Red Sox

Gary DiSarcina honored to hear name mentioned as potential manager

red_sox_gary_disarcina_2_070217.jpg

Gary DiSarcina honored to hear name mentioned as potential manager

HOUSTON — The Red Sox on Wednesday said a request has not been made at this point to speak with bench coach Gary DiSarcina about a potential managerial job. NBC Sports on Monday Philadelphia reported DiSarcina as being on “the early list of hot names” for the Phillies gig.

Even if now isn’t the time for DiSarcina, who’s from Billerica, his stock has risen through his first year in Boston (and his first year as a major league bench coach). Were he to depart, it’d be the second straight year the Sox lost a well-liked bench coach. DiSarcina replaced Torey Lovullo before this season.

“It's an honor to have it mentioned,” DiSarcina said, aware of chatter connecting him to the Phillies. “Especially a team like Philadelphia. I’ve known [general manager] Matt Klentak since my time with the Angels, going back five, six years ago.  … You’re still so focused on where you are now. I’m so happy to be here. At the same time, it’s good that other people notice your work and other people notice you and want to talk to you and stuff. 

“It’s hard to really think about [the potential for an interview], because you’re so focused on the Red Sox and getting through this series and moving on, accomplishing our final goal here. But it definitely is exciting, it’s an honor. It’s something if it happens, great, 'cause a lot of times your name comes up in a paper where teams like you, and they want to interview you. But it just doesn’t happen because they find someone else who’s a better fit.”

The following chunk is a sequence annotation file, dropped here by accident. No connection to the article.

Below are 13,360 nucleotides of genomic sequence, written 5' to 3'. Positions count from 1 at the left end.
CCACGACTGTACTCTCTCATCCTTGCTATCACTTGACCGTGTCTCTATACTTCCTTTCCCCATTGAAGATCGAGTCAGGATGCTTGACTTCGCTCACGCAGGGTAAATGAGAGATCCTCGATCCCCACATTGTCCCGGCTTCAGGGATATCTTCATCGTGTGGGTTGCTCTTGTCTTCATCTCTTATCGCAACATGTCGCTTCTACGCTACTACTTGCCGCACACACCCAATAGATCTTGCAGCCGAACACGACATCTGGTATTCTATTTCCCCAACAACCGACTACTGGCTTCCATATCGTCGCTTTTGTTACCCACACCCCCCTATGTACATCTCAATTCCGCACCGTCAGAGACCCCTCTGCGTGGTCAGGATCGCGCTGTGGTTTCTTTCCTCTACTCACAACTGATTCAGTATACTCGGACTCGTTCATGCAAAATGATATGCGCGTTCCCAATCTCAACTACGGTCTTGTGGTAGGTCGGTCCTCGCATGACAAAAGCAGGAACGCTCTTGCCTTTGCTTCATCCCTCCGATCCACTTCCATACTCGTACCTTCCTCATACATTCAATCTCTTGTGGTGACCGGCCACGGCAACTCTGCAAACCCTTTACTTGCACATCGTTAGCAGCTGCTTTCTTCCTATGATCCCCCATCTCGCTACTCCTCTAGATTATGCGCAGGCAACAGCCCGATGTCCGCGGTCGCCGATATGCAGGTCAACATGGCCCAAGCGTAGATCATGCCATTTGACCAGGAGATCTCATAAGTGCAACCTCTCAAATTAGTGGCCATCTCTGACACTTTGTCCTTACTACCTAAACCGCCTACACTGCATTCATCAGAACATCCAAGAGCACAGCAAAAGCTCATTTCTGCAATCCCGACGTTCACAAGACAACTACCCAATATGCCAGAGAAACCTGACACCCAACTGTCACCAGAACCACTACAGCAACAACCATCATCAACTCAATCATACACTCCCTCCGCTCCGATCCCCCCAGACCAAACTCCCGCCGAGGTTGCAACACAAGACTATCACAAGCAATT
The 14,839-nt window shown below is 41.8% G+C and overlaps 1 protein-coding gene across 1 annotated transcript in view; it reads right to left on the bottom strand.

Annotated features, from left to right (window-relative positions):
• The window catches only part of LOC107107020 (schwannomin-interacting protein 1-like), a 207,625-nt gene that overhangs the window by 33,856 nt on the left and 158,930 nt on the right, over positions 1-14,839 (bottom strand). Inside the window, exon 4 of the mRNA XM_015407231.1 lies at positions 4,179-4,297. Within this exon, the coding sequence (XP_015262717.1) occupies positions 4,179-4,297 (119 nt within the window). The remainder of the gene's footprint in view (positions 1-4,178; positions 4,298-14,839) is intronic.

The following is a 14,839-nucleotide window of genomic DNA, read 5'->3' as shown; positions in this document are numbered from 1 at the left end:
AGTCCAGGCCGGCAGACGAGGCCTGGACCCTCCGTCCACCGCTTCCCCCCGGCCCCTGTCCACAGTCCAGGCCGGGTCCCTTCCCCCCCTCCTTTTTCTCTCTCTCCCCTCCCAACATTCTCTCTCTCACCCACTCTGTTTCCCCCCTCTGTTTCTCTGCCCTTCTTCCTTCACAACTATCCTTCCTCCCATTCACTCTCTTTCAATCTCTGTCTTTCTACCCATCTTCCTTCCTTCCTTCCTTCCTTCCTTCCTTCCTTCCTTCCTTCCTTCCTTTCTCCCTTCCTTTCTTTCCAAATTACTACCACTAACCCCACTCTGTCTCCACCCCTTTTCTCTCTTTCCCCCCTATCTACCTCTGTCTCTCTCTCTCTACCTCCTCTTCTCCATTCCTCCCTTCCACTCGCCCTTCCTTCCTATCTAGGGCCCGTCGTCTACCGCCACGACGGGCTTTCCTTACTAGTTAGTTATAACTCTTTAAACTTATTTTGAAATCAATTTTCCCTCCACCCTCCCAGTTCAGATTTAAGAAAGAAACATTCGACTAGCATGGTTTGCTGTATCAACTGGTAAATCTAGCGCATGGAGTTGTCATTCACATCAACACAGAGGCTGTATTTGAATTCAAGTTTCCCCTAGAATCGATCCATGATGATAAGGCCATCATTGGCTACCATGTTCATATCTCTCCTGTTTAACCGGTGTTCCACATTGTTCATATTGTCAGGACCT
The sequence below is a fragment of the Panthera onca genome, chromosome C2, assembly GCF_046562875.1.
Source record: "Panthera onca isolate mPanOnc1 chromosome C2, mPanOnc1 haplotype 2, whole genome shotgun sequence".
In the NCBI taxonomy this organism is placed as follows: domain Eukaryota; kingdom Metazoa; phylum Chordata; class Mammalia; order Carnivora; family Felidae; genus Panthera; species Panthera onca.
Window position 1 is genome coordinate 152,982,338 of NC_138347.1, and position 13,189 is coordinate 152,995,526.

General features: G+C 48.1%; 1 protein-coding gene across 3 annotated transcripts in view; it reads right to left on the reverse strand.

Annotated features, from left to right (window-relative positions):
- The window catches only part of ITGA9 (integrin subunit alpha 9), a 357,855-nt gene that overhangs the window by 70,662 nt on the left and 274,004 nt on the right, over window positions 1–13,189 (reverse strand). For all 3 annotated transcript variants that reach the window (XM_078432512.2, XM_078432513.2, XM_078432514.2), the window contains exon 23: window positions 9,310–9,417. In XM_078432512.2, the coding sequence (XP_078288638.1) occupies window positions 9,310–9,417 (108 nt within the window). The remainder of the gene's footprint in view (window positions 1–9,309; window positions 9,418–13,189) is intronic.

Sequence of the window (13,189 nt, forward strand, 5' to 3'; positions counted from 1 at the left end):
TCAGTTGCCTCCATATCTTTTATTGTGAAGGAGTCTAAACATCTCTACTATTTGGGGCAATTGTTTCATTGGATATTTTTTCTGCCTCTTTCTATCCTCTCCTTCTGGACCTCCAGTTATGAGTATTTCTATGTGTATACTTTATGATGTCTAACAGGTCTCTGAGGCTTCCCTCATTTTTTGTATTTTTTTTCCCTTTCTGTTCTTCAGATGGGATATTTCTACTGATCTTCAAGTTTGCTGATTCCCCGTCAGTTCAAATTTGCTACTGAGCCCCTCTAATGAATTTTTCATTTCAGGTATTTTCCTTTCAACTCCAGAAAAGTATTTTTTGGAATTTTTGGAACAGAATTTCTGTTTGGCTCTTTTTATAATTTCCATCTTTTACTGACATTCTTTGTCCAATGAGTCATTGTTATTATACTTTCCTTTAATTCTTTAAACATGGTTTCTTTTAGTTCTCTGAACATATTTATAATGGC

Sox manager John Farrell fully expects DiSarcina to be on the interview circuit. DiSarcina interviewed to be the Mariners skipper ahead of the 2014 season.

“It’d be great if he has an opportunity,” Farrell said Wednesday. “He’s got a great way to connect with players. He sees the field and the game great. He’s got front office experience to understand what goes into building a roster. Just a really, really good baseball guy.

“I would anticipate with his resume, how he interacts with people, got a great way with people, I would fully expect he would be a candidate.”

DiSarcina appreciates the interview process because of the self-reflection involved. You have to think back on how you got to where you are, and the people who helped and your philosophies.

DiSarcina said coming back to the Sox — he was with the Sox last as Triple-A Pawtucket’s manager in 2013 before joining the Angels — has showed him a different side of Red Sox Nation, one you can’t know unless you’re on the inside.

“The good, the bad, the ugly, and everything in between,” DiSarcina said, noting a newfound appreciation for the American League East's competitiveness. “I had a little flashback when we clinched and we were running [to the field on Saturday]. The coaches kind of walk out there, they don’t run out there. And the guys were jumping up and down on each other, and I had a flashback to our first day of camp and being on the field for the first time and just kind of addressing the team, letting them know what the schedule was that day. 

"Seeing all the same faces, at the beginning of the journey and to accomplish goal No. 1 and step No. 1 with this organization, it’s been — the only word I can come up with — it’s been awesome.”

If a request comes in, when would DiSarcina interview? Sox president of baseball operations Dave Dombrowski said if time allows, interviews can be conducted by other teams during the postseason.

“It’s very dependent on where you are, your playoffs,” Dombrowski said. “I’ve allowed guys to talk between series at times. But it really just depends. If you got one day between series, then the answer is, you wait.”

Report: Ex-Red Sox reliever Reed gets deal with Twins